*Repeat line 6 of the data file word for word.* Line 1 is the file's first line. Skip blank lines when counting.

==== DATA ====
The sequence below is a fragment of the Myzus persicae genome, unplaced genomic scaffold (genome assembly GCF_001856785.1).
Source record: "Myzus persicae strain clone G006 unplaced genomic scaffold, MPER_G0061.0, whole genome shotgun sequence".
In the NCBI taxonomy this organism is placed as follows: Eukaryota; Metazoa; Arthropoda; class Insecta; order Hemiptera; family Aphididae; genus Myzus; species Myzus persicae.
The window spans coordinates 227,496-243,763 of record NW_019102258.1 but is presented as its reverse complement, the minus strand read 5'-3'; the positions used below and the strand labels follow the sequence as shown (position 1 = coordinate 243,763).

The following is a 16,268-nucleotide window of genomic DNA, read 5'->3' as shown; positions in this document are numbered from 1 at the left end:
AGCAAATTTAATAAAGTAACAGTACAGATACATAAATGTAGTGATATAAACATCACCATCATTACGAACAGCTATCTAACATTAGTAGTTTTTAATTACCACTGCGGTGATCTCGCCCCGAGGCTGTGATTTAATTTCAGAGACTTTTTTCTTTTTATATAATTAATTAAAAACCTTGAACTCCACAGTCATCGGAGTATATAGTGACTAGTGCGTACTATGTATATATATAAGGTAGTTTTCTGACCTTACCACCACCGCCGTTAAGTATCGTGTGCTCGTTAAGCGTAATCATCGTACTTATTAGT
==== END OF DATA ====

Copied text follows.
AGCAAATTTAATAAAGTAACAGTACAGATACATAAATGTAGTGATATAAACATCACCATCATTACGAACAGCTATCTAACATTAGTAGTTTTTAATTACCACTGCGGTGATCTCGCCCCGAGGCTGTGATTTAATTTCAGAGACTTTTTTCTTTTTATATAATTAATTAAAAACCTTGAACTCCACAGTCATCGGAGTATATAGTGACTAGTGCGTACTATGTATATATATAAGGTAGTTTTCTGACCTTACCACCACCGCCGTTAAGTATCGTGTGCTCGTTAAGCGTAATCATCGTACTTATTAGT